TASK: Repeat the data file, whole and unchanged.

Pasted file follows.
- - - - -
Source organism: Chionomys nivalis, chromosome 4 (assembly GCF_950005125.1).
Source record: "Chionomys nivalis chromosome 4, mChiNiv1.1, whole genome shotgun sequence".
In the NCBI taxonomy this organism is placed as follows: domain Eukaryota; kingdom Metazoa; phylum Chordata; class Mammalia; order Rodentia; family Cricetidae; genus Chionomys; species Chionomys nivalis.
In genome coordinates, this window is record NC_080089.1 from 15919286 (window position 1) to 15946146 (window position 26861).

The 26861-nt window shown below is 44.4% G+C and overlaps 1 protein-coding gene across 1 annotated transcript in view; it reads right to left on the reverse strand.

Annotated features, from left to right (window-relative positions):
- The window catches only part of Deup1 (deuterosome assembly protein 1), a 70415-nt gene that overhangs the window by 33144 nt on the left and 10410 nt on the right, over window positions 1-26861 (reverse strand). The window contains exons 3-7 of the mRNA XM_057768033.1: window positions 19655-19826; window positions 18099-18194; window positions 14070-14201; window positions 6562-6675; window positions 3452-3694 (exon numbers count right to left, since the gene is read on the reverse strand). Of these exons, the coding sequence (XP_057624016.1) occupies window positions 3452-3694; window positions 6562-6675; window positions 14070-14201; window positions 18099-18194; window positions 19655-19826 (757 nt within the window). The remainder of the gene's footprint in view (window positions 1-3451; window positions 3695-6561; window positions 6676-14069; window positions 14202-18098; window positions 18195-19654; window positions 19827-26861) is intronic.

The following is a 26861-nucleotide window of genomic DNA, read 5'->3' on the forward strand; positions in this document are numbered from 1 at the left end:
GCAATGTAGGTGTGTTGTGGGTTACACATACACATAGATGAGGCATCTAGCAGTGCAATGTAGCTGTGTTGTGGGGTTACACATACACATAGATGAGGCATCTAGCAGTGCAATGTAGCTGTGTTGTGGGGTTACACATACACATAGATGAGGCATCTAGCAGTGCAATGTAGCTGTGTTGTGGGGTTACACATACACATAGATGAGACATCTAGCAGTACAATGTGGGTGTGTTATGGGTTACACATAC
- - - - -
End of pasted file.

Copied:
Source organism: Chionomys nivalis, chromosome 4 (assembly GCF_950005125.1).
Source record: "Chionomys nivalis chromosome 4, mChiNiv1.1, whole genome shotgun sequence".
In the NCBI taxonomy this organism is placed as follows: domain Eukaryota; kingdom Metazoa; phylum Chordata; class Mammalia; order Rodentia; family Cricetidae; genus Chionomys; species Chionomys nivalis.
In genome coordinates, this window is record NC_080089.1 from 15919286 (window position 1) to 15946146 (window position 26861).

The 26861-nt window shown below is 44.4% G+C and overlaps 1 protein-coding gene across 1 annotated transcript in view; it reads right to left on the reverse strand.

Annotated features, from left to right (window-relative positions):
- The window catches only part of Deup1 (deuterosome assembly protein 1), a 70415-nt gene that overhangs the window by 33144 nt on the left and 10410 nt on the right, over window positions 1-26861 (reverse strand). The window contains exons 3-7 of the mRNA XM_057768033.1: window positions 19655-19826; window positions 18099-18194; window positions 14070-14201; window positions 6562-6675; window positions 3452-3694 (exon numbers count right to left, since the gene is read on the reverse strand). Of these exons, the coding sequence (XP_057624016.1) occupies window positions 3452-3694; window positions 6562-6675; window positions 14070-14201; window positions 18099-18194; window positions 19655-19826 (757 nt within the window). The remainder of the gene's footprint in view (window positions 1-3451; window positions 3695-6561; window positions 6676-14069; window positions 14202-18098; window positions 18195-19654; window positions 19827-26861) is intronic.

The following is a 26861-nucleotide window of genomic DNA, read 5'->3' on the forward strand; positions in this document are numbered from 1 at the left end:
GCAATGTAGGTGTGTTGTGGGTTACACATACACATAGATGAGGCATCTAGCAGTGCAATGTAGCTGTGTTGTGGGGTTACACATACACATAGATGAGGCATCTAGCAGTGCAATGTAGCTGTGTTGTGGGGTTACACATACACATAGATGAGGCATCTAGCAGTGCAATGTAGCTGTGTTGTGGGGTTACACATACACATAGATGAGACATCTAGCAGTACAATGTGGGTGTGTTATGGGTTACACATAC